Employees of Etsy, a B Corp company, celebrates its initial public offering at the Nasdaq market site in New York on April 16, 2015. Mike Segar / Reuters

Any company can stock its office vending machines with free bottles of organic coconut water and profess to care about its workers and the environment, but one non-profit is trying to make sure that these companies make good on those claims. B Lab is based in Wayne, Pennsylvania, and it’s the organization behind B Corp certification, an award issued to companies that meet certain standards of social and environmental responsibility (the B stands for benefit). More than 1,200 companies now belong to this club, among them Patagonia, Warby Parker, and Etsy, whose celebrated initial public offering in April brought renewed attention to the growing B Corp movement.

B Lab often holds companies accountable by requiring them to become benefit corporations, a legal status currently conferred by 30 states. Such companies are obligated by law to factor the interests of the environment, employees, and the broader community into their business decisions.

I recently spoke with Jay Coen Gilbert, one of the founders of B Lab, and a founder and former owner of sneaker brand AND 1, about why he believes this system could transform capitalism. The interview has been edited for length and clarity.    


Saki Knafo: More and more companies seem to care deeply about being perceived as committed to the goal of sustainability, and this is true even for companies that don’t leap to mind when you think about environmentalism or progressive values—Walmart, for example. Is this a real shift?

Jay Coen Gilbert: I think what you've described as a shift towards a culture of sustainability is actually part of a much more profound shift—one toward meaningful work. We see this reflected not only in the frequently-reported research on the Millennial cohort of workers who want to both make money and make a difference, but also in longstanding multigenerational family-owned business that are saying, “We need to go back to the core values of what made American business great, which is caring for the people with whom you worked and the communities where you work.” That's not a new thought as much as a return to an old thought that we lost along the way. “Sustainability” and “green business” and frames like that are important, but it's part of a much bigger picture. People are seeking to integrate their values in their work.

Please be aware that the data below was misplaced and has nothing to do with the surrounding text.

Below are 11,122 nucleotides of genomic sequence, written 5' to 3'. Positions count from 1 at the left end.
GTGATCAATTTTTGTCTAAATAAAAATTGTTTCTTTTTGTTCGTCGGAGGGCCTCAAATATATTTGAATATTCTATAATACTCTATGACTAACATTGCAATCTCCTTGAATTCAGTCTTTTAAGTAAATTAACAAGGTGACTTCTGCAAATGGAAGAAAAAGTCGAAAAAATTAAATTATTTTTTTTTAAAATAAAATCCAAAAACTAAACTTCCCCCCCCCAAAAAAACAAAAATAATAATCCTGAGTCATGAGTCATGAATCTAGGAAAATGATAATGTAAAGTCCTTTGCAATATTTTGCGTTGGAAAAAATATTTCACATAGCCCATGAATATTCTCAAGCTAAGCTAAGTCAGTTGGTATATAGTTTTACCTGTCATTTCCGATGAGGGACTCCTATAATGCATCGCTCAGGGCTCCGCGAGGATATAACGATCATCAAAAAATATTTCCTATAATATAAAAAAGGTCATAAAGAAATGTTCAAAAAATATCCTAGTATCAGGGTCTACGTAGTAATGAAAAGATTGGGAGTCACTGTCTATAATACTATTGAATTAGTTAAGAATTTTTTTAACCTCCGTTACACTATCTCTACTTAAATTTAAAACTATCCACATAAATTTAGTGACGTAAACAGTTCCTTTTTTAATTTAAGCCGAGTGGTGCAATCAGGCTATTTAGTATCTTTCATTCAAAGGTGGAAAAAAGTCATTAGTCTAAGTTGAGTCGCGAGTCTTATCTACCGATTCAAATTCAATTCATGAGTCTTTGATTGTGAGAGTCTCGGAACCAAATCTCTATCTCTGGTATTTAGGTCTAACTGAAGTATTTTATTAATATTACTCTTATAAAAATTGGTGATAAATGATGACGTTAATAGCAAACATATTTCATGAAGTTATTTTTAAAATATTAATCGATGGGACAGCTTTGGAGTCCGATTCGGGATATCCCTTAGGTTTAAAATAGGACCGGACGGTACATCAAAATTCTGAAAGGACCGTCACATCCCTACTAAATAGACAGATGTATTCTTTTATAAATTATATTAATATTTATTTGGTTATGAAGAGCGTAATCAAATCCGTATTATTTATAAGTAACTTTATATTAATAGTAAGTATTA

Knafo: How do you account for this change?

Gilbert: I'm not a social scientist so I don't have any data, but my perception is that there are earlier threads of this that stretch back for a long time: the responsible business movement, or responsible investing, fair trade and green building. A lot of those forces are causing ripples and joining into a bigger wave.

Some of those things may be accelerated by external events like the financial crisis, which shook everyone to their core and created a psychological opening where people maybe said, with more conviction than before, “Maybe it's the system itself that is need of evolution.” It has also become clear that you can make money operating your business this way, or, even more poignantly, you might be able to make more money operating this business this way. I know the tipping point is supposed to be a point, but I think we’re at the very beginning of a tipping point in the evolution of capitalism.